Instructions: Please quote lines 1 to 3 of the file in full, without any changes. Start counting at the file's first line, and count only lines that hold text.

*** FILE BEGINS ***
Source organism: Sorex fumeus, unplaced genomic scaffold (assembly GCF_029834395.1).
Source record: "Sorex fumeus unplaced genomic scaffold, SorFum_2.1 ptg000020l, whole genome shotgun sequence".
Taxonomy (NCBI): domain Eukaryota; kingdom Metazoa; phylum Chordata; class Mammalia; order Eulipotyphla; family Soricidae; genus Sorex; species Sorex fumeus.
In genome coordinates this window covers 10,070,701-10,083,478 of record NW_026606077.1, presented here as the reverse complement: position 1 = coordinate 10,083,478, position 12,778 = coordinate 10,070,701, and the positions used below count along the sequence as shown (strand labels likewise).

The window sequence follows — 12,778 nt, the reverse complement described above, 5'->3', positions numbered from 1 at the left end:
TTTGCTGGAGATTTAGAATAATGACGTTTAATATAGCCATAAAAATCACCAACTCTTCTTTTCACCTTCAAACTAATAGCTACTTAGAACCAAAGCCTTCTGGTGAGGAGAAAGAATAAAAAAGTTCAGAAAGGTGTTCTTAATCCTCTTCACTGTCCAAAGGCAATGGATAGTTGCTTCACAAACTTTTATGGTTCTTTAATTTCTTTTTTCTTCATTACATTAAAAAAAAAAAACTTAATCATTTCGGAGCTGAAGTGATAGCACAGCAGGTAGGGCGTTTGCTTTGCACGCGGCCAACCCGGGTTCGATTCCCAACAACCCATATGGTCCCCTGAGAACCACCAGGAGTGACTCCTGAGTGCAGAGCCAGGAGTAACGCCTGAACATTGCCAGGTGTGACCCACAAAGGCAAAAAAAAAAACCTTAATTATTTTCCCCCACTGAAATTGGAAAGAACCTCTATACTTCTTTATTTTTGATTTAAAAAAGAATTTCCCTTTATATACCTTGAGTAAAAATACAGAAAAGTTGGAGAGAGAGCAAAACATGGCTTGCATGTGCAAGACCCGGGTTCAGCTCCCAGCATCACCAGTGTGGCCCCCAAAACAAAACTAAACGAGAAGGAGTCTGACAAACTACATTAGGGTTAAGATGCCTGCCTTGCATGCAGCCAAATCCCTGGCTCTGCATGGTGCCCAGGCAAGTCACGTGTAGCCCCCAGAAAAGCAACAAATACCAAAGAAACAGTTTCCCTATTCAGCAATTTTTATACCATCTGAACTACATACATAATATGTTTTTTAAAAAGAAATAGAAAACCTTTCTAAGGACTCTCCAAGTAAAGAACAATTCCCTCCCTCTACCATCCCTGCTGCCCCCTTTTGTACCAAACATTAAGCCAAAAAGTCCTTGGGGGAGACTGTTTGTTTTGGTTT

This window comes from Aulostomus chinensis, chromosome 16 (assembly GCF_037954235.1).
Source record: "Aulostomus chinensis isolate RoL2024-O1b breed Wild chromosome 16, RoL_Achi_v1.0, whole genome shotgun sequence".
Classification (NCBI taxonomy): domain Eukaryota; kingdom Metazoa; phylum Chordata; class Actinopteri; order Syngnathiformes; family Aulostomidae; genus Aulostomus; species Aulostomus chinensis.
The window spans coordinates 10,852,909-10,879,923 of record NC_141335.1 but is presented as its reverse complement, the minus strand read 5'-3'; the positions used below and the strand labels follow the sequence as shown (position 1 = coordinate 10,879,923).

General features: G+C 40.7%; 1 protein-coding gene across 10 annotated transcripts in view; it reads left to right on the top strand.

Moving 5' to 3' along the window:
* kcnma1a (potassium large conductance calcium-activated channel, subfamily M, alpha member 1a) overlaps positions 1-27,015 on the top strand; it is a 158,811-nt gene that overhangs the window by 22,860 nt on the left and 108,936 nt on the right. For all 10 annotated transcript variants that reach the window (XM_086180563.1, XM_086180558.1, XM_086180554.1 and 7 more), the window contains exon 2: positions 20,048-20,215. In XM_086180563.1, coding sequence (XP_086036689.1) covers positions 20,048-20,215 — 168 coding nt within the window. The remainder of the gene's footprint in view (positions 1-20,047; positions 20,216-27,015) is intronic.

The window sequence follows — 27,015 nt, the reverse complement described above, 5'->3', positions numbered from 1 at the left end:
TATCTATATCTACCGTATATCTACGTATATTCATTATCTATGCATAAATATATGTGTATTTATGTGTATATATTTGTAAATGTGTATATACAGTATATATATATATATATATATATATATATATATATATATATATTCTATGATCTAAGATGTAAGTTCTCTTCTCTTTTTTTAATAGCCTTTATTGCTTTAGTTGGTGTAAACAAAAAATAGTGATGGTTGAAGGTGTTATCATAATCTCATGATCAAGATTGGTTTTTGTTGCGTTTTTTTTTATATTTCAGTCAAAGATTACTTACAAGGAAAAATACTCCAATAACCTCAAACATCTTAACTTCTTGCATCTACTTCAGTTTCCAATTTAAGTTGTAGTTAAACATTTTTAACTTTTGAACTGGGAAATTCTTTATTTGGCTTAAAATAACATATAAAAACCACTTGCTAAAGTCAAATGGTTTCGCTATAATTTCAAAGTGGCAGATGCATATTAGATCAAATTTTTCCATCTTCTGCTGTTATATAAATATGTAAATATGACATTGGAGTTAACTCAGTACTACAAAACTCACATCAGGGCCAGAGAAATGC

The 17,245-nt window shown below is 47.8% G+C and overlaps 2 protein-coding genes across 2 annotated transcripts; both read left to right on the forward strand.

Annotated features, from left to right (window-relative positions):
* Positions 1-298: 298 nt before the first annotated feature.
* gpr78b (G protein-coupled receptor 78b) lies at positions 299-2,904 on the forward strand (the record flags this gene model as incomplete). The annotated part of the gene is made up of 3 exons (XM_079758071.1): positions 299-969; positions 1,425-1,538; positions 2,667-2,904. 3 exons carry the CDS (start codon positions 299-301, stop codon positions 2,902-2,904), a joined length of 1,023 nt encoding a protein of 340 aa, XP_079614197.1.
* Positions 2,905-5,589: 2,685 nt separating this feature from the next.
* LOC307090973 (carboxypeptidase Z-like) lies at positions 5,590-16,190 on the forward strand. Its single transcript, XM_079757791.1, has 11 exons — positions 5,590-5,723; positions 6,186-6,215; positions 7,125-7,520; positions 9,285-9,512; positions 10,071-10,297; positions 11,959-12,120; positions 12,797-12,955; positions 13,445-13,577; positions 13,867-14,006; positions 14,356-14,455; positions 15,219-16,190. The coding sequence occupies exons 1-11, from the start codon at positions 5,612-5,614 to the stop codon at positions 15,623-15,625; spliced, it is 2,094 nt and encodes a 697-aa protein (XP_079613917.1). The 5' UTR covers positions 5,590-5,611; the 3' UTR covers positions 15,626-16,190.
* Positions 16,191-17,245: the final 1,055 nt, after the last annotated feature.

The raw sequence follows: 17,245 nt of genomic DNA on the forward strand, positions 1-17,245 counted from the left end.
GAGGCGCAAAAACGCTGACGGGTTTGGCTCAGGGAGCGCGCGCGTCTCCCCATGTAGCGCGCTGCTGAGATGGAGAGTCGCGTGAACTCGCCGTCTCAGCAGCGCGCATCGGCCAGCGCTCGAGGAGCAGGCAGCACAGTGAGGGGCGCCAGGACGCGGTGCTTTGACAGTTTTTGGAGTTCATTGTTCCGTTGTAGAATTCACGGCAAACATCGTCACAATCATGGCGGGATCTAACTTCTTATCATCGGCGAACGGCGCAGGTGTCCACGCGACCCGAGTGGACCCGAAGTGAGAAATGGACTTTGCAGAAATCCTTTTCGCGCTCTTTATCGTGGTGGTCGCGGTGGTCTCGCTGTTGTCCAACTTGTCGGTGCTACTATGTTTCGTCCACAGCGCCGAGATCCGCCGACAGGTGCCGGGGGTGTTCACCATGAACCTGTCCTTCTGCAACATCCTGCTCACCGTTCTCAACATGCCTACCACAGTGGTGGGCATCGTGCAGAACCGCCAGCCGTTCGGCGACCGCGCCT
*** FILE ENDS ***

Source organism: Sorex fumeus, unplaced genomic scaffold (assembly GCF_029834395.1).
Source record: "Sorex fumeus unplaced genomic scaffold, SorFum_2.1 ptg000020l, whole genome shotgun sequence".
Taxonomy (NCBI): domain Eukaryota; kingdom Metazoa; phylum Chordata; class Mammalia; order Eulipotyphla; family Soricidae; genus Sorex; species Sorex fumeus.